The effect of heat exchanger design on the return on investment of a geothermal power plant (2014)
AuthorsBudisulistyo D, Krumdieck S, Southon, Mshow all
In this study, a model of a binary geothermal power plant has been developed in Aspen software and validated with the real data from Chena binary geothermal power plant. The validated model is used to investigate the effect of heat exchanger design on Return on Investment (ROI) of the plant. The analyses include type selection and sizing of heat exchangers as well as the possibility of using a recuperator in the system. The choice of heat exchanger type was found to significantly influence the ROI of the plant. The base case studied here uses shell and tube (S&T) type. The highest ROI of the plant was obtained with plate (PL) type for both heat exchangers where the ROI increases from 0.737 to 1.107. The possible sizes of heat exchanger design have been analyzed. The existing heat exchangers were found to already be sized to achieve an optimal ROI of 0.737 with net design power output at 210 kW. Reducing heat exchanger size increases the ROI by only about 2.59%, while reducing the net power output from 210kW to 203.9 kW. The design with maximum size of heat exchangers increases the net power output to 220.3 kW, but the ROI drops significantly by about 17%. Investigation into the addition of a recuperator to the system indicates that it could increase the net power output by about 1 kW. The system with a recuperator was found to have a superior thermal efficiency of 8.41%, but a low ROI of 0.409.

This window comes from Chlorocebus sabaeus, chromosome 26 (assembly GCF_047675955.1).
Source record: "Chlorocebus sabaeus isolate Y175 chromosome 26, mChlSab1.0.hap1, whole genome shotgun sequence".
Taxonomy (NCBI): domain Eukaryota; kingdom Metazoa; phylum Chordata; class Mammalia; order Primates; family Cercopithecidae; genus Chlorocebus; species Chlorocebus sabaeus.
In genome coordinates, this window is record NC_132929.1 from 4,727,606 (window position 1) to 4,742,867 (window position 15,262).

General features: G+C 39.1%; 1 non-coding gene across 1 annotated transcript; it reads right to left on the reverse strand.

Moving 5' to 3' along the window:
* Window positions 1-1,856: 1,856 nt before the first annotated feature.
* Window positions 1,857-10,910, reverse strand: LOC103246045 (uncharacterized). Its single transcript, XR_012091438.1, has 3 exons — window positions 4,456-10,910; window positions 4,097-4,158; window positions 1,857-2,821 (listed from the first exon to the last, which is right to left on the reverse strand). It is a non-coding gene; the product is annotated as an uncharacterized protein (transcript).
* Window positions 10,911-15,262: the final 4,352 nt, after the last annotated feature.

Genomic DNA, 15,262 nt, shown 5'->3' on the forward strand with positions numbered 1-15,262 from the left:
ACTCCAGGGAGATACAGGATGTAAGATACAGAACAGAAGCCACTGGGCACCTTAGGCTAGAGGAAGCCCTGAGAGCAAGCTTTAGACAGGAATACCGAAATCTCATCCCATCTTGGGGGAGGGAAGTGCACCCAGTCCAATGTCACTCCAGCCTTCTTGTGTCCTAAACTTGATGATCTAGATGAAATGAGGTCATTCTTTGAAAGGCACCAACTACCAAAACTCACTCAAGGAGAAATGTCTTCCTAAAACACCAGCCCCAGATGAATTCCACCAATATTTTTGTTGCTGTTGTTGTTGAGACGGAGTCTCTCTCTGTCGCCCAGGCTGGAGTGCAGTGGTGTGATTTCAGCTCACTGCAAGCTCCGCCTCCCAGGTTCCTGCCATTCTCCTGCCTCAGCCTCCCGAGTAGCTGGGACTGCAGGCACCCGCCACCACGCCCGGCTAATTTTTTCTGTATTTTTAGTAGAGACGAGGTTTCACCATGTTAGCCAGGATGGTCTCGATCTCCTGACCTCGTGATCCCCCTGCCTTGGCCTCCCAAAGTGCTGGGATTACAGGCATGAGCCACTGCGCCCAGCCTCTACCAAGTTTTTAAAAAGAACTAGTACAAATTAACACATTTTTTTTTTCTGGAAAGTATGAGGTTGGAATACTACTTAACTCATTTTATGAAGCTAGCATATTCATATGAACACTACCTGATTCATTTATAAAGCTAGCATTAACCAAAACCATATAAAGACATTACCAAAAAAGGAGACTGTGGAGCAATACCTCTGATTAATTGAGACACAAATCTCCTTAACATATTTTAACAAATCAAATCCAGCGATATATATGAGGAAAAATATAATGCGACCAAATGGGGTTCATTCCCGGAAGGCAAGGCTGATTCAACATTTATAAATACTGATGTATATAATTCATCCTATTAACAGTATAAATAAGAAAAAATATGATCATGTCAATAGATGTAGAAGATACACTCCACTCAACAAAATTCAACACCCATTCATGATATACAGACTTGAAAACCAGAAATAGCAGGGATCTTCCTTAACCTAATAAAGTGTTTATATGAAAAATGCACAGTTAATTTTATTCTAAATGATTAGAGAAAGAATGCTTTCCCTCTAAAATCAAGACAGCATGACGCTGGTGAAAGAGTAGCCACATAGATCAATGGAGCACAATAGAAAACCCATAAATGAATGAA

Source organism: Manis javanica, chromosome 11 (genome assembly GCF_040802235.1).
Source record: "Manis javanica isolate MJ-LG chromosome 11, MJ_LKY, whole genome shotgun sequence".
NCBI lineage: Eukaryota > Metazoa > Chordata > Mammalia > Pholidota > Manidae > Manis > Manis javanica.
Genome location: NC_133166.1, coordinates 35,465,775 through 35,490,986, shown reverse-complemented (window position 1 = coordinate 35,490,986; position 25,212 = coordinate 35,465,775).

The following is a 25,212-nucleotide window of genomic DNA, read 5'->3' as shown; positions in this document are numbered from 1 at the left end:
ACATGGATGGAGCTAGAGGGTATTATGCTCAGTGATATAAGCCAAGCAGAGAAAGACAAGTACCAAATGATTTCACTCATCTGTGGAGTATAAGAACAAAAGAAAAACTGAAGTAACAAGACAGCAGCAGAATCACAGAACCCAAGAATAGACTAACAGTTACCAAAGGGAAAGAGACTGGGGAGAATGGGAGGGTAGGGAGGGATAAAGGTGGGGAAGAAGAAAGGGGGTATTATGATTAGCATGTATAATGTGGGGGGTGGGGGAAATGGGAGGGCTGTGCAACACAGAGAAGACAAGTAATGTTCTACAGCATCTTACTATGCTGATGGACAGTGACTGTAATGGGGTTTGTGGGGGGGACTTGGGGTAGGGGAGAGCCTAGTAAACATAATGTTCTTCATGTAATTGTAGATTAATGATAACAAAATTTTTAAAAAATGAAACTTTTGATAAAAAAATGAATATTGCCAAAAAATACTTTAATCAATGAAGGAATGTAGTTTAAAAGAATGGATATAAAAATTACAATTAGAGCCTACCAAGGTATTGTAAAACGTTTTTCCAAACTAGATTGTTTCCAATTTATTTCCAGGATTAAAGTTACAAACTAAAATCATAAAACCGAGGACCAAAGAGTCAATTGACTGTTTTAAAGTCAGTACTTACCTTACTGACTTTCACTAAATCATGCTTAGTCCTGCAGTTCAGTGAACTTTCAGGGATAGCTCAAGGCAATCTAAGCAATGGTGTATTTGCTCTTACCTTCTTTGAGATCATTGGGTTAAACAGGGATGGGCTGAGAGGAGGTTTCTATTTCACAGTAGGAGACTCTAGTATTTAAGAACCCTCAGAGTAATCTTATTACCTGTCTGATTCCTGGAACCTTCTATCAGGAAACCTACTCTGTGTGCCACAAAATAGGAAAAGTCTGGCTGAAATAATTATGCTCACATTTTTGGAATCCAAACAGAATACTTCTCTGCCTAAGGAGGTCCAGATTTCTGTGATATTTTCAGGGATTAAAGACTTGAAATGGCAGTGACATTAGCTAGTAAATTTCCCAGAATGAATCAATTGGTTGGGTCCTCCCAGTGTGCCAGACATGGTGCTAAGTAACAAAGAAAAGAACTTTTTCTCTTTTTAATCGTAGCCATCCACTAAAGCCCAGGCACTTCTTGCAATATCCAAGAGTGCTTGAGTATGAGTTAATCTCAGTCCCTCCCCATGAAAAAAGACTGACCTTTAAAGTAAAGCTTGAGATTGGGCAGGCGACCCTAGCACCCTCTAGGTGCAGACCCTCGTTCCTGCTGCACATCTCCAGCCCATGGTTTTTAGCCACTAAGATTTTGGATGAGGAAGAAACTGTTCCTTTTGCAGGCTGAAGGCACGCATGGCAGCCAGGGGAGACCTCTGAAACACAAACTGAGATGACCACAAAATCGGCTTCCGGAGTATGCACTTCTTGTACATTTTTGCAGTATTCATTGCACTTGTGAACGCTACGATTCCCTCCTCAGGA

CitationBudisulistyo D, Southon M, Krumdieck S (2014). The effect of heat exchanger design on the return on investment of a geothermal power plant. Auckland, New Zealand: 36th New Zealand Geothermal Workshop (NZGW). 24/11/2014-26/11/2014.
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Keywordsorganic rankine cycle; heat exchanger design; geothermal power plant; component selection
ANZSRC Fields of Research09 - Engineering::0906 - Electrical and Electronic Engineering::090608 - Renewable Power and Energy Systems Engineering (excl. Solar Cells)
40 - Engineering::4017 - Mechanical engineering::401703 - Energy generation, conversion and storage (excl. chemical and electrical)